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Kinetic Analysis of the Steps of the Polyomavirus Lytic Cycle

By Li Chen and Michele Fluck

Abstract

Kinetic studies of the accumulation of early and late transcripts, early and late proteins, genomes, and live virus, during the lytic cycle of murine polyomavirus wild-type A2, were carried out in synchronized NIH 3T3 cells released from G0 by the addition of serum after infection. This first-time simultaneous analysis of all parameters of the virus life cycle led to new insights concerning the transcriptional control at the early-to-late transition. During the early phase, early transcripts were synthesized at very low levels, detectable only by reverse transcription-PCR, from 6 h postinfection (hpi). Large T protein could be detected by 8 hpi (while infected cells were in the G1 phase). The level of expression of the middle T and small T proteins was lower than that of large T at all times, due, at least in part, to a splicing preference for the large-T 5′ splice site at nucleotide 411. A large increase in the level of both early and late transcripts coincided closely with the detection in mid-S phase of viral genome amplification. Thereafter, both classes of transcripts continued to further accumulate up to the end of the experiments (48 hpi). In addition, during the late phase, “giant” multigenomic transcripts were synthesized from the early as well as the late promoter. Thus, a major type of transcriptional control appears to be applied similarly to the transcription of both early and late genes. This view differs from that in the literature, which highlights the enhancement of late transcription and the repression of early transcription. However, despite this parallel transcriptional control, additional regulations are applied which result in higher levels of late compared to early transcripts, as previously described. In the accompanying article, a key role for middle T and/or small T in this late-phase enhancement of early and late transcription is demonstrated (16). Other novel findings, e.g., the synthesis of a very abundant short early promoter proximal RNA, are also described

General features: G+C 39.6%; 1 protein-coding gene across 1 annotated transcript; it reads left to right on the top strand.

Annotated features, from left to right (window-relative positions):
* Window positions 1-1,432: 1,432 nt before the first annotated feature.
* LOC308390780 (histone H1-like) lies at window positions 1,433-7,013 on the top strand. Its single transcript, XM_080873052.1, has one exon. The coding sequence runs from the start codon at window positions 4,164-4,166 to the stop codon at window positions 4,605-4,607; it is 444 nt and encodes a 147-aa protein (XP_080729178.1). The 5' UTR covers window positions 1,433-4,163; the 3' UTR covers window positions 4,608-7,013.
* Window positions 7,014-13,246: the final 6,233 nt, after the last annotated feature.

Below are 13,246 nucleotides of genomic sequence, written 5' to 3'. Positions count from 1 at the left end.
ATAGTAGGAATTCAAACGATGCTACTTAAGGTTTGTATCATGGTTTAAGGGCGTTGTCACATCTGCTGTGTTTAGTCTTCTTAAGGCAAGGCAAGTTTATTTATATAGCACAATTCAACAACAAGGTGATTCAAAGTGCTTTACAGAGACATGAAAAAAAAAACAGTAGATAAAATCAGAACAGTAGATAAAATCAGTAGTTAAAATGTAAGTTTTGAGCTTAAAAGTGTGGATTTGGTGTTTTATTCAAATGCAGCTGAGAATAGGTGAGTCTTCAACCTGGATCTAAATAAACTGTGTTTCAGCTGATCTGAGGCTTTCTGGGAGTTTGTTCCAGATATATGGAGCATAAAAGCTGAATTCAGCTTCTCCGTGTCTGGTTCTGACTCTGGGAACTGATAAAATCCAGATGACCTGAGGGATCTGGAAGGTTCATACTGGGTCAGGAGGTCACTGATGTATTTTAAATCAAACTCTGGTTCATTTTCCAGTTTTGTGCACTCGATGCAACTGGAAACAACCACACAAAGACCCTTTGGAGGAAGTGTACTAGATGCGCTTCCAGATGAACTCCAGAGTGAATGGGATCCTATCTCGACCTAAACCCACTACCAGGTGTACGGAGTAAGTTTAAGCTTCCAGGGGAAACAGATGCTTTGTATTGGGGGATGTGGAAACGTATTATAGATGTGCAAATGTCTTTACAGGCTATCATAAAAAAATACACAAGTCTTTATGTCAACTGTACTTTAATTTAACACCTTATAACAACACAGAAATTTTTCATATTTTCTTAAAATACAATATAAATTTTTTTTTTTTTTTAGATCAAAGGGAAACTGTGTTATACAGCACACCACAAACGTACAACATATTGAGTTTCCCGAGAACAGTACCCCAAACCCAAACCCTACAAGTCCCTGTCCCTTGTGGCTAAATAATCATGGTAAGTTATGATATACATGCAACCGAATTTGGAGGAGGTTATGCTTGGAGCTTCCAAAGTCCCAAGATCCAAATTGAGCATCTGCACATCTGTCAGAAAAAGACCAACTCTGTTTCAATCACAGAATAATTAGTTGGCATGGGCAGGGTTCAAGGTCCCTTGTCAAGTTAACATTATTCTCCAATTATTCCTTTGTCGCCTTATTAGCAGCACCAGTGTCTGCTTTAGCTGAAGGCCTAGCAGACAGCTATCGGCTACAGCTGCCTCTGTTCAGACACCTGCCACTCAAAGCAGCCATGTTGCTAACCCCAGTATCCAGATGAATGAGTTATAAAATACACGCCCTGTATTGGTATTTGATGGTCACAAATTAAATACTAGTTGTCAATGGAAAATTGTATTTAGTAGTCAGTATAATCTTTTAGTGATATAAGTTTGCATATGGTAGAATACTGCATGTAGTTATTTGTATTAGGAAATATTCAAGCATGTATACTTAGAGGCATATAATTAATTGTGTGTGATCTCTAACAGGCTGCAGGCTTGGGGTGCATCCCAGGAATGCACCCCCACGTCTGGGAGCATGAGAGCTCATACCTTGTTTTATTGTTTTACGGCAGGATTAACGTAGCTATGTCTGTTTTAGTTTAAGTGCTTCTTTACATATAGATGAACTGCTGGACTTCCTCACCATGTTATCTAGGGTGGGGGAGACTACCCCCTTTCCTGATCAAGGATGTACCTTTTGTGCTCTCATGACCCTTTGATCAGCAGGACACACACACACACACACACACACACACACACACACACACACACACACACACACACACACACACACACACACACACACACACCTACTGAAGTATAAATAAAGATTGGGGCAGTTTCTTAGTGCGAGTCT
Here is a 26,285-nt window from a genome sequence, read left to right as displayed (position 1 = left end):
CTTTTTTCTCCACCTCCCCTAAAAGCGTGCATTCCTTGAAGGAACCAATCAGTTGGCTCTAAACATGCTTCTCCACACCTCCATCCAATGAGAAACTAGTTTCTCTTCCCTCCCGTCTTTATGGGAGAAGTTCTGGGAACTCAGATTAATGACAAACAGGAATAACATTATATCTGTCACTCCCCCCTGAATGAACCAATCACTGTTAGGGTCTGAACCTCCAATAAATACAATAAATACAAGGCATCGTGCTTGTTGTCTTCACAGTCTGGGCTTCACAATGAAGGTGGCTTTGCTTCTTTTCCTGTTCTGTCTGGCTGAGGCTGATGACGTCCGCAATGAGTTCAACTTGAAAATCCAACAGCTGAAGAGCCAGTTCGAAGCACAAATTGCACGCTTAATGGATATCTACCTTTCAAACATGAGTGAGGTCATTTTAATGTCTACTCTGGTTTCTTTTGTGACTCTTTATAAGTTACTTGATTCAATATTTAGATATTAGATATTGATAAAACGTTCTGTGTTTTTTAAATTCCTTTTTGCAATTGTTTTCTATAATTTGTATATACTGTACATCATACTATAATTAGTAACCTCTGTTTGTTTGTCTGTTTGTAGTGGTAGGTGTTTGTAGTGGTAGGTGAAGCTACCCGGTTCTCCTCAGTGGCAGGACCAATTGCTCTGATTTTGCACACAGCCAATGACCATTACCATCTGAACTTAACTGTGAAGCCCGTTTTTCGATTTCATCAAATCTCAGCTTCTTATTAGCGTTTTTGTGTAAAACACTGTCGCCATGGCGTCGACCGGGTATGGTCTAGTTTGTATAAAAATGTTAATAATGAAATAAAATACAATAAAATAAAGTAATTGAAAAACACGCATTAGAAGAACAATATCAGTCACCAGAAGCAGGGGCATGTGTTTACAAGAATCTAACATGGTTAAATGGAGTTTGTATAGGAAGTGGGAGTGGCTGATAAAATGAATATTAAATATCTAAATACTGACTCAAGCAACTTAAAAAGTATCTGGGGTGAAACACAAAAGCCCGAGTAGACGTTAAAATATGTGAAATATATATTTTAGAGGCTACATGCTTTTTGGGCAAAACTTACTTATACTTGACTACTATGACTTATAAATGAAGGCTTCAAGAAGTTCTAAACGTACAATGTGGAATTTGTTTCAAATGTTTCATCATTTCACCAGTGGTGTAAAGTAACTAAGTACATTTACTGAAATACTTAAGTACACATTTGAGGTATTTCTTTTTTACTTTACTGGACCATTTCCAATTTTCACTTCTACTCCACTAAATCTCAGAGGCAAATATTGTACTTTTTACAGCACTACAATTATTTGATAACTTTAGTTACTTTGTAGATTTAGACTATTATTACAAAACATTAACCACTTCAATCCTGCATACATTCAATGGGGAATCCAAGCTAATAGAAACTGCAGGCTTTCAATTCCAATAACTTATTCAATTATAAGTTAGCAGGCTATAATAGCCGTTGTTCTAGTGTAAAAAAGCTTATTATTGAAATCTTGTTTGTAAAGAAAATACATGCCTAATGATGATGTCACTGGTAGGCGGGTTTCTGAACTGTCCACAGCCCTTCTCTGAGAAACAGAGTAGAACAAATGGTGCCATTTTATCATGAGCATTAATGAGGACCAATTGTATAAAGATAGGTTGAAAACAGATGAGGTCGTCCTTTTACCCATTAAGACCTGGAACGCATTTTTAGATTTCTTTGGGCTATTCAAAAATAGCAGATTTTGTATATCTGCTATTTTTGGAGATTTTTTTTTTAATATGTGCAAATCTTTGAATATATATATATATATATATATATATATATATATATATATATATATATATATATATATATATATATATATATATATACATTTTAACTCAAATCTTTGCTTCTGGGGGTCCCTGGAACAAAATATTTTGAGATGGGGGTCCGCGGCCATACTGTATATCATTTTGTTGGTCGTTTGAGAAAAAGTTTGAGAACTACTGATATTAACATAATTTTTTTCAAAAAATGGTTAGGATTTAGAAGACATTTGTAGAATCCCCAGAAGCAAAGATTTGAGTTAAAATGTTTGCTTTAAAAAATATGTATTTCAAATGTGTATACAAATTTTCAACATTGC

Topics: Replication
Publisher: American Society for Microbiology
Year: 2001
DOI identifier: 10.1128/JVI.75.18.8368-8379.2001
OAI identifier: oai:pubmedcentral.nih.gov:115082
Provided by: PubMed Central
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